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Dupe Destinations in the Aegean

Dupe Destinations in the Aegean

In April, Princess Cruises told passengers that it was canceling a scheduled stop in Santorini, Greece, citing congestion. Four cruise ships were already anticipated to arrive on the same day in June, and were it to join, the ships would have brought some 17,000 visitors to an island of 15,500 residents.

In the Aegean Sea, more than 1,000 islands fill the waters between Greece and Turkey, and the coastlines are lined with spectacular bays. Both countries set tourism records last year, a boon for two fragile economies, but one that follows and in turn fuels frenzied development that threatens local livelihoods, cultural heritage and ecological balance, particularly on the Greek islands.

With plenty of whitewashed islands and historic coastal towns offering the same charms as their neighbors, it’s time to look beyond Mykonos and Marmaris to lesser-known spots that might benefit from more visitors. Whether you’re in search of a hiking adventure, a cultural excursion or seclusion in rugged beauty, here are five destinations that offer distinctly Aegean experiences, without the crowds.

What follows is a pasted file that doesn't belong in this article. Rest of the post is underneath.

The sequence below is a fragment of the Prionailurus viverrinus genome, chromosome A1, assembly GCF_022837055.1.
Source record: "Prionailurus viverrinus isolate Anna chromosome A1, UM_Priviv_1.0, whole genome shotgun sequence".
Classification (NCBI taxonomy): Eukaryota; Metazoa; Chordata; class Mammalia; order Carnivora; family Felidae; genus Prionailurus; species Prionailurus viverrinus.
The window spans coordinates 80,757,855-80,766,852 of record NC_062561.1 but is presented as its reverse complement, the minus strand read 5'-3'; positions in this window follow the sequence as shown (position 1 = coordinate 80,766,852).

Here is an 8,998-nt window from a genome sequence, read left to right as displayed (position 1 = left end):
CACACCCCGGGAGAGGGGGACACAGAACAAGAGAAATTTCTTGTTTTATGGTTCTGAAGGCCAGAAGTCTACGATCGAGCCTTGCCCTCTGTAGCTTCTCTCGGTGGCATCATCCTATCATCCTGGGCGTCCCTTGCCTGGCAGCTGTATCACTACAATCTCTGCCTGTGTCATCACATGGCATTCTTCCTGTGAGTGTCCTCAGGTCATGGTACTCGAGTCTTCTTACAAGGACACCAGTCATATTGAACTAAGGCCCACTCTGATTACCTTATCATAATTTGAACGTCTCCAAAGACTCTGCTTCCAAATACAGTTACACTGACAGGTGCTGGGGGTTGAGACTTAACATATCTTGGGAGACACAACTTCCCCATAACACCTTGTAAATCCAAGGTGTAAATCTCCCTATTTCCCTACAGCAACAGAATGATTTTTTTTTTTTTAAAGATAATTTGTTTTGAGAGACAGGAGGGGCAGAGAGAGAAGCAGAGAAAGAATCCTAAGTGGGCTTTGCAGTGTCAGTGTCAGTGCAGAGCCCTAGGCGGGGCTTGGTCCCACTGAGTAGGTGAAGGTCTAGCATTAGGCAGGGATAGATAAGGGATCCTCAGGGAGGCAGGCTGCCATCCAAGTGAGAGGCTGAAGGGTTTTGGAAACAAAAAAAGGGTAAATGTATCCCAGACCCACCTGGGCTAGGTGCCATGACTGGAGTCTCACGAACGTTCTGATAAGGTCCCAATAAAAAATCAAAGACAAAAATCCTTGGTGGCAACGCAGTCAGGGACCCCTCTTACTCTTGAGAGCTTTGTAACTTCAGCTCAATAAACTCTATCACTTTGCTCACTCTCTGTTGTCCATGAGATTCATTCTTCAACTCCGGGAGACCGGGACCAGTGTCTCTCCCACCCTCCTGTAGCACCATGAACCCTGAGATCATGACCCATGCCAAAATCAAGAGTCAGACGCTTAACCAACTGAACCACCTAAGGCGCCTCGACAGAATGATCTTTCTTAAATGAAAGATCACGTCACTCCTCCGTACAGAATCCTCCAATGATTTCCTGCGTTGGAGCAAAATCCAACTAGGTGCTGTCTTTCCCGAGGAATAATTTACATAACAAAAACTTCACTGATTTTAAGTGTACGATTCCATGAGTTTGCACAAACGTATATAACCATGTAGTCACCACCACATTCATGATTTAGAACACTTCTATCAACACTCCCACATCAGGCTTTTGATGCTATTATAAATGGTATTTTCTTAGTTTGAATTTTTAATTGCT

When Michelin expanded its Turkey guidebook last year, the quiet district of Urla, near the port city of Izmir, stole the spotlight. On a windy peninsula with clay-heavy soil, the hilly region has a rich winemaking tradition that dates back 6,000 years. A near-total government monopoly on winemaking stymied production for decades, but recently boutique makers and chef-driven restaurants have carved a path for themselves and put Urla on the gastronomic map.

Newer wine producers like Hus focus almost exclusively on indigenous grapes, joining longtime innovators along the Urla Vineyard Route, which winds through rolling fields, olive groves and nine wineries, two of which have beautiful guest rooms, including 2 Rooms hotel at Şarapçilik (from $230). Each producer is no more than a 20-minute drive from the next.

“It’s as if everything here is passed down from word of mouth, from generation to generation, from season to season,” said Seray Kumbasar, the sommelier and co-owner of Vino Locale, a fine-casual restaurant among vineyards.

The local grape Bornova Misketi, a semisweet ancestor of muscat, features in many of Vino Locale’s Italian-leaning dishes. Ms. Kumbasar and her husband, Ozan, who is the chef, take a hyperlocal approach, harvesting the restaurant’s produce alongside the farmers who supply it. Most menu items are bright takes on simple ingredients:…

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